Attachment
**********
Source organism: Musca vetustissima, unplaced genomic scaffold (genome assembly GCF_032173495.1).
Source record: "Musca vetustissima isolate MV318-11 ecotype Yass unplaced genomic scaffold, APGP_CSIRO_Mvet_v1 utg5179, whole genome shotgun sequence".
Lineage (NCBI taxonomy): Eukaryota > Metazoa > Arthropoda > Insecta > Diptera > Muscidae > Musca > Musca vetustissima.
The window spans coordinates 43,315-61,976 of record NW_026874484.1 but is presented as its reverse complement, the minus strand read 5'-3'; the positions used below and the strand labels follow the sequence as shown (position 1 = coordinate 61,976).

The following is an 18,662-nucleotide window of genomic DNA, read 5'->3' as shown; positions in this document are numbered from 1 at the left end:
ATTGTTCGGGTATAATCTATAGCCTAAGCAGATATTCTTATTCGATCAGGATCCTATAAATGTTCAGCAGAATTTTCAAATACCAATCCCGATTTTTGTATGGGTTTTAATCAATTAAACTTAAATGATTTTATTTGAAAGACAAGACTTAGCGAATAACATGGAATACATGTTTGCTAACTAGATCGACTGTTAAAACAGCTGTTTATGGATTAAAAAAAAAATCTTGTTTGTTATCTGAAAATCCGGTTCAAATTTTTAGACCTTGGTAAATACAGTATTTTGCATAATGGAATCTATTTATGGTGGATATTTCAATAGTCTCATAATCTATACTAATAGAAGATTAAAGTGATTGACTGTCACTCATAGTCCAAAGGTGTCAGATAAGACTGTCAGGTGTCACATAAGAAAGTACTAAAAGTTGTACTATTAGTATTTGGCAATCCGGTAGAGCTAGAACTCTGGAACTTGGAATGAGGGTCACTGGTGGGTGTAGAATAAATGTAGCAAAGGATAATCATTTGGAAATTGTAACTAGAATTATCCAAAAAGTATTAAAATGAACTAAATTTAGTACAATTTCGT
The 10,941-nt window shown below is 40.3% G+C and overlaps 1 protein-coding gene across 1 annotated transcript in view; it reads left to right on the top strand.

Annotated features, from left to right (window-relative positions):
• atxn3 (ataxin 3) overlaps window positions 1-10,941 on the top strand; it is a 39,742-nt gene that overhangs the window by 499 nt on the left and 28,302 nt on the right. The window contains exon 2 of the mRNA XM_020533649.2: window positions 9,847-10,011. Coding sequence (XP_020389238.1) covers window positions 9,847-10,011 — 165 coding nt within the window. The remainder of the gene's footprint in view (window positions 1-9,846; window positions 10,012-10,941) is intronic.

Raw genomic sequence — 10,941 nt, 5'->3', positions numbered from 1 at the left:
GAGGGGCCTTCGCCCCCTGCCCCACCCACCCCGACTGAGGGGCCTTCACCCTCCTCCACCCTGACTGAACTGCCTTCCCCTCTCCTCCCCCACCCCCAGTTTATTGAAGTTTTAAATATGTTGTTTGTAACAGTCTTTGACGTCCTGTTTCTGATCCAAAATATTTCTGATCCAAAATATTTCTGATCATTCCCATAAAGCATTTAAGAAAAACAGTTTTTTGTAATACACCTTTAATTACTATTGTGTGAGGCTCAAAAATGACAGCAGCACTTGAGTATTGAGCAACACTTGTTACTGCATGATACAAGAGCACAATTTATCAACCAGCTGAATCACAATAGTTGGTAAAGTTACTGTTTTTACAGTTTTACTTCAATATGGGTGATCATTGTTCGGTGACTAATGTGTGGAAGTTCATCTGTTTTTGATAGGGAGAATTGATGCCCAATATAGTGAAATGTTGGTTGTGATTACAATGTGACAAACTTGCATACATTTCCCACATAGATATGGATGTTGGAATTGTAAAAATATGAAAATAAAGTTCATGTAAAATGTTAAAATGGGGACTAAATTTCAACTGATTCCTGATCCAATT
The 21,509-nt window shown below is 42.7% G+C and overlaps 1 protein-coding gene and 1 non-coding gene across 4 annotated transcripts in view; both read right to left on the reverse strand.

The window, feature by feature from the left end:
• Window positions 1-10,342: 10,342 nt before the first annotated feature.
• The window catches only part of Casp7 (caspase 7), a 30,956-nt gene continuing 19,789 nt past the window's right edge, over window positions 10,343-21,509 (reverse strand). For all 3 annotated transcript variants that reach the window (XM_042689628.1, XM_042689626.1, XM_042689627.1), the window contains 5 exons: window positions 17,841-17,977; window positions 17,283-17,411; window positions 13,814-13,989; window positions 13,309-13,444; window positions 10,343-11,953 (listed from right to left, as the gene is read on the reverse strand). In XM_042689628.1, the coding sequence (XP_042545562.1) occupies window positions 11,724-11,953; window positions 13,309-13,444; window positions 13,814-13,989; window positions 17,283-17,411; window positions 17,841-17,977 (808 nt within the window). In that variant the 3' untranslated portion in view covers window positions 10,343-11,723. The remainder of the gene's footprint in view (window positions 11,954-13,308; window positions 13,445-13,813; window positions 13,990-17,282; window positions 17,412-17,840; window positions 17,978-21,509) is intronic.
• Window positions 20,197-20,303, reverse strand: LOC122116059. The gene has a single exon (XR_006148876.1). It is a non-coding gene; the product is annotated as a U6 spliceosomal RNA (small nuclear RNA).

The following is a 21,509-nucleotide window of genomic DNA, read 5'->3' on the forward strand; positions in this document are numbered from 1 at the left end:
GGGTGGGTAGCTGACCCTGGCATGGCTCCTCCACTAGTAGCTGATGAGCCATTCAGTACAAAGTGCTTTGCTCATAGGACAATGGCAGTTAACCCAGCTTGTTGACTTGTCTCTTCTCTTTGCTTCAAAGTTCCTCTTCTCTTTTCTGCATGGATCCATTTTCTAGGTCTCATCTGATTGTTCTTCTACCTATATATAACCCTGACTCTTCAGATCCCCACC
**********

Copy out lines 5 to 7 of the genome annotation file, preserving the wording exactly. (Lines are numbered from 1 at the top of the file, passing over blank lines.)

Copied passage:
The following is an 18,662-nucleotide window of genomic DNA, read 5'->3' as shown; positions in this document are numbered from 1 at the left end:
ATTGTTCGGGTATAATCTATAGCCTAAGCAGATATTCTTATTCGATCAGGATCCTATAAATGTTCAGCAGAATTTTCAAATACCAATCCCGATTTTTGTATGGGTTTTAATCAATTAAACTTAAATGATTTTATTTGAAAGACAAGACTTAGCGAATAACATGGAATACATGTTTGCTAACTAGATCGACTGTTAAAACAGCTGTTTATGGATTAAAAAAAAAATCTTGTTTGTTATCTGAAAATCCGGTTCAAATTTTTAGACCTTGGTAAATACAGTATTTTGCATAATGGAATCTATTTATGGTGGATATTTCAATAGTCTCATAATCTATACTAATAGAAGATTAAAGTGATTGACTGTCACTCATAGTCCAAAGGTGTCAGATAAGACTGTCAGGTGTCACATAAGAAAGTACTAAAAGTTGTACTATTAGTATTTGGCAATCCGGTAGAGCTAGAACTCTGGAACTTGGAATGAGGGTCACTGGTGGGTGTAGAATAAATGTAGCAAAGGATAATCATTTGGAAATTGTAACTAGAATTATCCAAAAAGTATTAAAATGAACTAAATTTAGTACAATTTCGT
The 10,941-nt window shown below is 40.3% G+C and overlaps 1 protein-coding gene across 1 annotated transcript in view; it reads left to right on the top strand.